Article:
A Cure for the Winter Time Blues

The SoCal Scene with Ron Cervenka

I am honored to be the newest member of the WesternBass.com pro staff family and to be able to share some of my fishing tips and experiences with you.

With the winter season now upon us, many bass anglers elect to stow their fishing gear and avoid going fishing. This is certainly understandable for comfort reasons. It can get downright miserable out there. You are faced with cold temperatures, rain, wind, hail, and sometimes, even snow. The problem is that the wintertime is one of the two best big bass seasons of the year, second only to the spring spawn. If you're looking to catch the fish of a lifetime, now is the time to catch it. But you need to know what to do, when to do it, and where to do it.

What to do:

Without a doubt, the best big bass baits during the winter and early spring are the trout imitator swimbaits. In fact, most wintertime tournaments in the Southern California area are won on swimbaits, and usually with only three or four fish. Some of the more popular brands of swimbaits include the Osprey swimbaits, Castaic swimbaits, Optimum swimbaits, the Basstrix swimbaits, and the A.C. swimbaits. Of course there are other brands out there that will work equally as well, these are just a few of the more popular brands.

When to do it:

Unfortunately, the best days to catch giant bass on swimbaits are usually the most miserable days. An approaching storm front with falling barometric pressure usually turns the fish on. These conditions will usually continue throughout the first several hours of rainfall. However, once the barometric pressure begins to rise, you might as well put your boat on the trailer (if you haven't already), and head for home. The reason is that the postfrontal conditions have begun. Although this usually means no more rain, it also means that the wind is coming and the bite will, most likely, shut off.

Where to do it:

The two best wintertime big bass swimbait lakes in Southern California are Lake Perris in Riverside County and Lake Casitas in Ventura County. Over the past five years, there have been countless bass over 12 pounds caught on swimbaits at these two lakes. Now this is certainly not to say that you won't catch big bass on swimbaits at other Southern California lakes, it's just that your odds are probably a little better at Lake Perris and Lake Casitas.

There are a few very important things that you need to remember when fishing swimbaits:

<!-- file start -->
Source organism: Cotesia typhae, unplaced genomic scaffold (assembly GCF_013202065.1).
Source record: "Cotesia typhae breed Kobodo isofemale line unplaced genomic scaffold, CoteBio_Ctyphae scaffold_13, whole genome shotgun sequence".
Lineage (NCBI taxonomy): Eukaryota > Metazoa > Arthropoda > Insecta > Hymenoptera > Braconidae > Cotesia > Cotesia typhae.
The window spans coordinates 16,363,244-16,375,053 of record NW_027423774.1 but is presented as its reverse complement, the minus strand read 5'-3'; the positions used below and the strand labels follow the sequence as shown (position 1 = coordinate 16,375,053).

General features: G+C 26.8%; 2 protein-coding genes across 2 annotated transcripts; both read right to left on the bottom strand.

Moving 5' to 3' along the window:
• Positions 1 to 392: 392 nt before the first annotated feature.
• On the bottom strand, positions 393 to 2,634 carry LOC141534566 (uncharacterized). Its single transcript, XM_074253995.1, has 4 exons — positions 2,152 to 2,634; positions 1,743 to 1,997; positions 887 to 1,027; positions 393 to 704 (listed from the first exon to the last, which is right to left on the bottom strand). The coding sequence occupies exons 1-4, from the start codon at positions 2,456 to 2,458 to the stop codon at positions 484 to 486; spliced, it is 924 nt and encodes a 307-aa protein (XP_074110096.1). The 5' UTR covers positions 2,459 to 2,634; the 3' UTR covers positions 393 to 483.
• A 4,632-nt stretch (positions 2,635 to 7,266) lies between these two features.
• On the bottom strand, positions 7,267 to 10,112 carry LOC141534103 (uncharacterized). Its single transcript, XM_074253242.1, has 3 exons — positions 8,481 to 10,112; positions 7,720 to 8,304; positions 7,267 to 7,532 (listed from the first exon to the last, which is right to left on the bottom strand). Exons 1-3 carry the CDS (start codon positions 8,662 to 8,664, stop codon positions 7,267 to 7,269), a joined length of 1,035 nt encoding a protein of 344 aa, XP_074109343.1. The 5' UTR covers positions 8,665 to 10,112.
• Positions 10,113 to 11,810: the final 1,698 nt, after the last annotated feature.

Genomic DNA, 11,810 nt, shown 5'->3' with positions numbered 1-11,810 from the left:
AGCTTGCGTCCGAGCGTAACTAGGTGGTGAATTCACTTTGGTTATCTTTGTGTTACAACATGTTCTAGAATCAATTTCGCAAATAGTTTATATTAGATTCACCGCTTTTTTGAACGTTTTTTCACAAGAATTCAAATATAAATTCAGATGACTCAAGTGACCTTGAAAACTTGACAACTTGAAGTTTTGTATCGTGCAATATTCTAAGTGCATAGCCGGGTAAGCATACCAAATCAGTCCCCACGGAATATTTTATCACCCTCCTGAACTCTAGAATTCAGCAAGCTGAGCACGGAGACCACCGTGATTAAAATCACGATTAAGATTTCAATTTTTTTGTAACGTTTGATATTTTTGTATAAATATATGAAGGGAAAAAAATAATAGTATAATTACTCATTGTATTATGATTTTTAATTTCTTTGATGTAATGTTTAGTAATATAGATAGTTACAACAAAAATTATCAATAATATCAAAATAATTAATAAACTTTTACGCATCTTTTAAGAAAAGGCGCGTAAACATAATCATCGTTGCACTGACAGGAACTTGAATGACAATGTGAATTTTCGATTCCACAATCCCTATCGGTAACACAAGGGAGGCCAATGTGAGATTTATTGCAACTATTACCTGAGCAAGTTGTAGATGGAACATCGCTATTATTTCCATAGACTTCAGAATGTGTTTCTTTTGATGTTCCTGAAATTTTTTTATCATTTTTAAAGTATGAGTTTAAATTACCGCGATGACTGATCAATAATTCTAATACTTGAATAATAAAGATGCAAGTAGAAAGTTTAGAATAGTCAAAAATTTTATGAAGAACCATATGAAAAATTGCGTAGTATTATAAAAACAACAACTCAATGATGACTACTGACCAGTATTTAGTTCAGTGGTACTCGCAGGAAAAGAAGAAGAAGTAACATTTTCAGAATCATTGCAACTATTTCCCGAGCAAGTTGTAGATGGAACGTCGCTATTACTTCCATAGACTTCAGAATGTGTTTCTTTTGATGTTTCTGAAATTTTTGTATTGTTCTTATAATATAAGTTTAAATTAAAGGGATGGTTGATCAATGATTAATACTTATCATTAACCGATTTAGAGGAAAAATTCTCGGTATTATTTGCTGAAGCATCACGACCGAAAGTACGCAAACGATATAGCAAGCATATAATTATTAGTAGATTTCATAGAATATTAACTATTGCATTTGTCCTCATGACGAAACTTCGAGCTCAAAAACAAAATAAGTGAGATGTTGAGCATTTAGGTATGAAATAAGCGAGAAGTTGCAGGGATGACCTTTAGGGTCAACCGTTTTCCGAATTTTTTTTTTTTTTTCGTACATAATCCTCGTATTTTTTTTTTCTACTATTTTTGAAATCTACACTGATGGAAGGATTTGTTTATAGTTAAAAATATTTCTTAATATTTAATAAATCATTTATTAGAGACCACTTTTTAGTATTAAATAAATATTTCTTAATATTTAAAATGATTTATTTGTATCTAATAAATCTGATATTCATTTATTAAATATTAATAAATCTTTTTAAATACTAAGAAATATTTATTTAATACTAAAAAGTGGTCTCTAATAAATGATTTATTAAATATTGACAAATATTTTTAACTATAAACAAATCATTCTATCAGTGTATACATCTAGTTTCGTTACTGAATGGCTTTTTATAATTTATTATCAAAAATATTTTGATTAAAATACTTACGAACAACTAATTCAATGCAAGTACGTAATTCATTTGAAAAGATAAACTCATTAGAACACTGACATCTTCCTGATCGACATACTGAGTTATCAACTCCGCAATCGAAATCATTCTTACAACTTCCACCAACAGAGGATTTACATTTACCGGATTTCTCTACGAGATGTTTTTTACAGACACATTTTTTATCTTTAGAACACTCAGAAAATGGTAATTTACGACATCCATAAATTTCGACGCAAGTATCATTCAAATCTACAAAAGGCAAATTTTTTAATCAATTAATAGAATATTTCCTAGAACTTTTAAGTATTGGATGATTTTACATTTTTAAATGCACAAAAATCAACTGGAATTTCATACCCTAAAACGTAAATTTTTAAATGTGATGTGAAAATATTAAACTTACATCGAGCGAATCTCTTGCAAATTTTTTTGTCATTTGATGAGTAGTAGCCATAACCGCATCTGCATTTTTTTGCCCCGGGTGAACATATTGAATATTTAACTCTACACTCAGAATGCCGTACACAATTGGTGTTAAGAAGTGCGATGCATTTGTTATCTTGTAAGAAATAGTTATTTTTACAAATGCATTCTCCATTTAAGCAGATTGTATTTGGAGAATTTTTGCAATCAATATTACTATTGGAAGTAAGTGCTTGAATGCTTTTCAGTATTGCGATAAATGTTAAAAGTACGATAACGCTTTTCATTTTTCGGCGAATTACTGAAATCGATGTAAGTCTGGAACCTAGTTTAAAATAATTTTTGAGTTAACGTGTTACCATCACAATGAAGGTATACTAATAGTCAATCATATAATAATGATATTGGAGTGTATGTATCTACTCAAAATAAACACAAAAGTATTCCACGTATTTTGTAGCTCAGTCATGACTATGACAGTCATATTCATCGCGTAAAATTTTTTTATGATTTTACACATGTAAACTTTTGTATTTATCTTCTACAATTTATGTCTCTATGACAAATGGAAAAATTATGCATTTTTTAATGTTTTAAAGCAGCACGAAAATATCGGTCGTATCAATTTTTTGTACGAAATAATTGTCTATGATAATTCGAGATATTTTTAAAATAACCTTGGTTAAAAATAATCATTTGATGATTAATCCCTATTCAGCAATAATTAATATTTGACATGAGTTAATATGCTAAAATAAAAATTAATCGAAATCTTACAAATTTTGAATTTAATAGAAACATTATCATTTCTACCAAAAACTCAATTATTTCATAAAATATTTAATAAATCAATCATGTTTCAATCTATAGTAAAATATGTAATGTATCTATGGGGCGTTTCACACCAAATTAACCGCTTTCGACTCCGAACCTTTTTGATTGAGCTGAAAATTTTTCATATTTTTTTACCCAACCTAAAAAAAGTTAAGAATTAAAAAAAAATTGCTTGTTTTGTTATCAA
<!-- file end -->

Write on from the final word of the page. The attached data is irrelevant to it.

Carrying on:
First and foremost is that you will not get many bites on a swimbait. You are focusing on a very small population of bass in any given lake. There are simply not very many 12 pound plus fish out there. (This is why "Catch and Release" is a must when fishing for big bass). You may end up making several trips to the lake with zero bites before you finally get one of those monsters to bite. Hang in there, it WILL happen!

Second, you have to have the right equipment to fish swimbaits. A number of major rod companies make rods specifically for swimbait fishing. My personal preference is the 8-foot "Big Bait Rod" made by Phenix Rods. I also use a 7'6" Lamiglas "Inshore Classic" rod for fishing swimbaits. Both of these rods are extra heavy action rods with a little give in the tip to allow for extra long casts. This little give in the rod tip is also essential when setting the hook on a big bass. Both rods feature an extra long handle for two-handed casting. I use a Shimano Chronarch SF reel spooled with 20-pound test Berkley Big Game line when fishing swimbaits.

Third, you must have patience. My good friend Buck Bauernfeind once had an outstanding day at Lake Casitas with an original Castaic Soft Bait trout (the kind with the bill on it). The secret to his success was to make a long cast across major points and then wait for three minutes before even moving the bait. He would then twitch the bait and then wait another three minutes before moving it again. Each cast lasted fifteen minutes, but the end result was five fish weighing nearly 40 pounds, with his best being a 12 pounder. This technique also worked for my friend Rich Iannolo at Lake Perris, where he caught 5 fish over 10 pounds, including one over 14 pounds. Fishing a swimbait this slowly is a very difficult thing to do, but the rewards are well worth the wait.

So, instead of packing your bass fishing gear away for the winter, grab you swimbait rod and a few swimbaits and head on out to Lake Casitas or Lake Perris and catch the fish of a lifetime. Just remember to dress warmly and bring your raingear, for this is the type of fishing that generated the old saying: "Even the worst day of fishing is better than the best day at work".

Thanks for your time and always remember: "The shortest distance between two points is a reef!"

Ron Cervenka